Remember the light brown leather X100 special edition announced by Fujifilm a couple of days ago? While those might come with a unique limited edition serial number, the look apparently isn’t as unique. As a commenter pointed out, it appears to be a covering offered by a shop named Aki-Asahi Custom Camera Coverings. There are quite a few styles in addition to that look (which is named “Lizard Ochre”), including a couple of beautiful wood coverings crafted from walnut and cherry wood.
Verena Lang of Ivy Design came up with this brilliant idea of a table that conveniently folds up into a giant picture frame when it isn’t needed. They’re built out of wood, plexiglass, and stainless steel, and cost about $2,200 on the Ivy Design site. Of course, you could always try your hand at building your own!
Picture Table (via DVICE via Make via Lifehacker)
If for some reason you hate both buttons and touchscreens, then Rotor is a camera for you. It’s a concept camera designed by Charlie Nghiem that bases its entire user interface around a stack of physical mode dials. Rotate any of the dials, and the corresponding settings appear on the screen.
charlie nghiem: rotor digital camera (via Geeky Gadgets)
Designer Miha Feuš doesn’t think the user interfaces on low-end compact cameras are very useable for the average consumer, so earlier this year he set out to create a better camera interface. After a good amount of thinking, building, and testing, Feuš made this video to share his ideas, show off his prototype, and report on his results.
His design revolves around a “touchband”, which is a one-dimensional touch sensitive area positioned next to the screen. According to his user tests, the touchband is easier to use than both traditional button interfaces and newer touchscreen interfaces. Who knows, maybe one day we’ll know Feuš as the Jakob Nielsen of the camera world.
Spotted this shirt, titled “Analog Retirement”, over at BustedTees. The design might be cute and creative, but it was obviously created by someone who isn’t a photographer. Sure the photographic film industry hasn’t been doing so hot over the past decade, but you can’t compare film with cassette tapes, VHS tapes, and floppy disks. Those technologies offer no advantages over the ones that replaced them, while analog photography does. As long as there are people passionate about shooting film, the medium should do just fine.
Light painting is sometimes called light graffiti, but who does graffiti with flashlights? Halo is a neat light-painting tool designed by Aïssa Logerot that makes painting with light feel much more natural for people accustomed to creating… less-legal forms of art. Shaped like an aerosol can of spray paint, the tool includes interchangeable LED lights for painting in different colors and a battery inside that recharges when the can is shaken.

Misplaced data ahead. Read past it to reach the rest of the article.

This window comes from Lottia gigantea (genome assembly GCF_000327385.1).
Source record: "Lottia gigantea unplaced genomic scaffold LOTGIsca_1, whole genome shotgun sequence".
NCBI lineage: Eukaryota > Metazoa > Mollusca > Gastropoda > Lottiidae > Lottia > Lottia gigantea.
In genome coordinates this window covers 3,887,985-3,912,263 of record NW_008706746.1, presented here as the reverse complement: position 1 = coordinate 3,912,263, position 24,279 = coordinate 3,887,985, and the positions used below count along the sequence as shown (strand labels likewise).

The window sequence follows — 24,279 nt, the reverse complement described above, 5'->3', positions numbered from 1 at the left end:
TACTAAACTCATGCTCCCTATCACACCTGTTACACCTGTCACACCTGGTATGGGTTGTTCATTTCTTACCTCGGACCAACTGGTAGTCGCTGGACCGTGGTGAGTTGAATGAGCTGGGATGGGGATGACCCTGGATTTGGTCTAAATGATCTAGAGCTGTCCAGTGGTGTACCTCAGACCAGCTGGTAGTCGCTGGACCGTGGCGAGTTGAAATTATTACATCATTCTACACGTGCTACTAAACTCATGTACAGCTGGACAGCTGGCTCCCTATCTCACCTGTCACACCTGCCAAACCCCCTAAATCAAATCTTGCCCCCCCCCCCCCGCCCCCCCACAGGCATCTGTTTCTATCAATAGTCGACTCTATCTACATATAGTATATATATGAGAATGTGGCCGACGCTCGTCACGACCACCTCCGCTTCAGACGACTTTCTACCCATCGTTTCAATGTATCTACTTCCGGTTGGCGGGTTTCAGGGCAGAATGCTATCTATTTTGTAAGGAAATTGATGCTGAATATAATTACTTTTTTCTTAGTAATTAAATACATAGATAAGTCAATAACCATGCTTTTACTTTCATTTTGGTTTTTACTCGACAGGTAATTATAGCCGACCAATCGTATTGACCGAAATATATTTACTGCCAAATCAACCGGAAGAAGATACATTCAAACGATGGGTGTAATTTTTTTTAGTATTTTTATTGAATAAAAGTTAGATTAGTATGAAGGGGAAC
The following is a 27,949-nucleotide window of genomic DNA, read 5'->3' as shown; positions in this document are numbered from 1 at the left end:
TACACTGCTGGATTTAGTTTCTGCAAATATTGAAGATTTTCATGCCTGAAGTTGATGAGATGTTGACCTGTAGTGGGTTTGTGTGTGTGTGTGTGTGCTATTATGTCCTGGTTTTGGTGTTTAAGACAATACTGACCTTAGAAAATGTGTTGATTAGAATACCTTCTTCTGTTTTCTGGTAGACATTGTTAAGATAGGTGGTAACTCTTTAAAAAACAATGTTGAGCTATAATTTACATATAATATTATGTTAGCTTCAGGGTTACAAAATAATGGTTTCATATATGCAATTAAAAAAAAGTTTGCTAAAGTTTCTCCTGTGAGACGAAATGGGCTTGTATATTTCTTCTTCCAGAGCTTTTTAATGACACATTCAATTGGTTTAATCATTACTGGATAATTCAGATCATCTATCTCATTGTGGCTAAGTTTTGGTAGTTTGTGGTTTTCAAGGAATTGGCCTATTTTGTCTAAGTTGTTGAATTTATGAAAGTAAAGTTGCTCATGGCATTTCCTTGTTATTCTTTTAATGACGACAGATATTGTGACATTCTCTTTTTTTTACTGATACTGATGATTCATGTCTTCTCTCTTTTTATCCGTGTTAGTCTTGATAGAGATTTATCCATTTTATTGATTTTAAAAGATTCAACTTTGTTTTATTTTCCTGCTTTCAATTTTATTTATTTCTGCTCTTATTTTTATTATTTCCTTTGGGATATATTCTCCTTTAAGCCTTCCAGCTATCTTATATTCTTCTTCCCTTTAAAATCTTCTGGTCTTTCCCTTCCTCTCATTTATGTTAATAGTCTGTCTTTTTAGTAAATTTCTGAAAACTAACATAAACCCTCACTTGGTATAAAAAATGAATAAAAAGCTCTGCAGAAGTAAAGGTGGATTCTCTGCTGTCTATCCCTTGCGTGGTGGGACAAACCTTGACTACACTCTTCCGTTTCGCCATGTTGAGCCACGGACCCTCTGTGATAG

Over the weekend, Japanese blog ktf__design published this image of what appears to be the new mirrorless camera Nikon will reportedly announce on Wednesday. If it’s just some fan-made mockup, they did a great job — the mount and sensor section looks
identical almost identical to the photo that leaked back in July.
(via ktf__design via Photography Bay)
Update: According to Nikon Rumors, the image is fake.
Here’s a weekend project idea: personalize your camera’s wrist strap by making it look like a friendship bracelet! All you need is some embroidery thread and some time. Simply repeat a simple knot over and over and your strap will magically be covered with a neat repeating pattern. Head on over to KEH for the step-by-step tutorial.
Camera Wrist Strap Cover: How-To [KEH Camera Blog]
Leave it to Leica to come up with strange ideas for special edition cameras. The company is collaborating with Japanese anime mechanical designer Kunio Okawara — the guy behind the original Gundam design — on an “Okawara Factory” limited edition V-LUX 30, which features a laser engraved design that makes it look like it’s being disassembled. Only 200 of them will be produced, with each one priced at ¥89,250, or about $1,150.
Developer Boris Smus came up with this super minimalist way of sharing his email address, Twitter username, and website URL. He writes,
I’m ordering a personal set of moo mini cards. These are small, two sided prints. One side contains an image, and the other contains contact information. On the image side, I’m putting snippets of travel photography. The other side is by default a conventional list of contact information, but moo conveniently allows it to be replaced by a custom image.
If you have an email address that lets you do the same thing, this could be a neat way to pass your contact info to prospective clients.
Minimal Business Card Design (via kottke.org)